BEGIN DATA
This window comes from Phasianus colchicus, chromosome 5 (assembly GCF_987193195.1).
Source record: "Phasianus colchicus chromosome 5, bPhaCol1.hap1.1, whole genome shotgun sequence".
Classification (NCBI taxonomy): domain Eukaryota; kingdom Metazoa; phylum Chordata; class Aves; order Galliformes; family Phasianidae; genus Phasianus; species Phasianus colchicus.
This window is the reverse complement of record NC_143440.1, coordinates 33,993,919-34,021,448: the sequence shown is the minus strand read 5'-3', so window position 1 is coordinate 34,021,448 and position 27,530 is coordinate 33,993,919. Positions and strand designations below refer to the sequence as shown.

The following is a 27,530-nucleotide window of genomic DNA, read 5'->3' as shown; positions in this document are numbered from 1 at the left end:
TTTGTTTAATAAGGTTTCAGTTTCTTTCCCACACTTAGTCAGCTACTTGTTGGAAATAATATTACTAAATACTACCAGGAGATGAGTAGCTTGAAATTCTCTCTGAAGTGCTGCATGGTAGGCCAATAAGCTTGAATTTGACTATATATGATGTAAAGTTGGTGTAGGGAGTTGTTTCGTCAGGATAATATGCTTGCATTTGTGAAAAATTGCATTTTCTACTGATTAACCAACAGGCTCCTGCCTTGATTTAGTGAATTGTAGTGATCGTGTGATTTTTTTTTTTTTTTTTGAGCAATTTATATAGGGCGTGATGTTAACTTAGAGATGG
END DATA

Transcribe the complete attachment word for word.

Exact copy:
This window comes from Phasianus colchicus, chromosome 5 (assembly GCF_987193195.1).
Source record: "Phasianus colchicus chromosome 5, bPhaCol1.hap1.1, whole genome shotgun sequence".
Classification (NCBI taxonomy): domain Eukaryota; kingdom Metazoa; phylum Chordata; class Aves; order Galliformes; family Phasianidae; genus Phasianus; species Phasianus colchicus.
This window is the reverse complement of record NC_143440.1, coordinates 33,993,919-34,021,448: the sequence shown is the minus strand read 5'-3', so window position 1 is coordinate 34,021,448 and position 27,530 is coordinate 33,993,919. Positions and strand designations below refer to the sequence as shown.

The following is a 27,530-nucleotide window of genomic DNA, read 5'->3' as shown; positions in this document are numbered from 1 at the left end:
TTTGTTTAATAAGGTTTCAGTTTCTTTCCCACACTTAGTCAGCTACTTGTTGGAAATAATATTACTAAATACTACCAGGAGATGAGTAGCTTGAAATTCTCTCTGAAGTGCTGCATGGTAGGCCAATAAGCTTGAATTTGACTATATATGATGTAAAGTTGGTGTAGGGAGTTGTTTCGTCAGGATAATATGCTTGCATTTGTGAAAAATTGCATTTTCTACTGATTAACCAACAGGCTCCTGCCTTGATTTAGTGAATTGTAGTGATCGTGTGATTTTTTTTTTTTTTTTTGAGCAATTTATATAGGGCGTGATGTTAACTTAGAGATGG